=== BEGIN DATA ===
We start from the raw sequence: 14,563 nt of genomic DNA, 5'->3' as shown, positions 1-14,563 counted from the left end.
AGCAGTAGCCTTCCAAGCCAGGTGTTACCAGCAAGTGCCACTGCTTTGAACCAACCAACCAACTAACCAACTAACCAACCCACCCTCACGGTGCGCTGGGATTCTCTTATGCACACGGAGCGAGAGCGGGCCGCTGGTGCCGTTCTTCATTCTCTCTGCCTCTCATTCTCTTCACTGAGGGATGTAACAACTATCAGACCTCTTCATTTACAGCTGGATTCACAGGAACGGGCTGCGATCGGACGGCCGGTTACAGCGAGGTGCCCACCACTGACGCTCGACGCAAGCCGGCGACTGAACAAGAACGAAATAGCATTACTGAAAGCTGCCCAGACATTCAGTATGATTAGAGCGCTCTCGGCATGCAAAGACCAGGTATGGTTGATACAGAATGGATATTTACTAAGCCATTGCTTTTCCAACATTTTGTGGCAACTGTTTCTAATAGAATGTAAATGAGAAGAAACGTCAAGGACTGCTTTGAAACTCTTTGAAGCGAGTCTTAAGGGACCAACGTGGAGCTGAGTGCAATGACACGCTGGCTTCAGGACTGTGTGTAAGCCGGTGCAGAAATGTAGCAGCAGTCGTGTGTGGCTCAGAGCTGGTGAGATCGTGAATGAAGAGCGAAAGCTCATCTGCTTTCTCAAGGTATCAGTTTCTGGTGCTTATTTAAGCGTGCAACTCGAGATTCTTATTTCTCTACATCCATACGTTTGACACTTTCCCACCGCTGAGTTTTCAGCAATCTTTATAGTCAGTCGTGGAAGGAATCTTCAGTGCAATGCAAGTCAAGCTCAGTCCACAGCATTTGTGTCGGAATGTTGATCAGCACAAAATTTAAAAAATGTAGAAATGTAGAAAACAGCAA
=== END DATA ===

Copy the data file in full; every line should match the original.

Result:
We start from the raw sequence: 14,563 nt of genomic DNA, 5'->3' as shown, positions 1-14,563 counted from the left end.
AGCAGTAGCCTTCCAAGCCAGGTGTTACCAGCAAGTGCCACTGCTTTGAACCAACCAACCAACTAACCAACTAACCAACCCACCCTCACGGTGCGCTGGGATTCTCTTATGCACACGGAGCGAGAGCGGGCCGCTGGTGCCGTTCTTCATTCTCTCTGCCTCTCATTCTCTTCACTGAGGGATGTAACAACTATCAGACCTCTTCATTTACAGCTGGATTCACAGGAACGGGCTGCGATCGGACGGCCGGTTACAGCGAGGTGCCCACCACTGACGCTCGACGCAAGCCGGCGACTGAACAAGAACGAAATAGCATTACTGAAAGCTGCCCAGACATTCAGTATGATTAGAGCGCTCTCGGCATGCAAAGACCAGGTATGGTTGATACAGAATGGATATTTACTAAGCCATTGCTTTTCCAACATTTTGTGGCAACTGTTTCTAATAGAATGTAAATGAGAAGAAACGTCAAGGACTGCTTTGAAACTCTTTGAAGCGAGTCTTAAGGGACCAACGTGGAGCTGAGTGCAATGACACGCTGGCTTCAGGACTGTGTGTAAGCCGGTGCAGAAATGTAGCAGCAGTCGTGTGTGGCTCAGAGCTGGTGAGATCGTGAATGAAGAGCGAAAGCTCATCTGCTTTCTCAAGGTATCAGTTTCTGGTGCTTATTTAAGCGTGCAACTCGAGATTCTTATTTCTCTACATCCATACGTTTGACACTTTCCCACCGCTGAGTTTTCAGCAATCTTTATAGTCAGTCGTGGAAGGAATCTTCAGTGCAATGCAAGTCAAGCTCAGTCCACAGCATTTGTGTCGGAATGTTGATCAGCACAAAATTTAAAAAATGTAGAAATGTAGAAAACAGCAA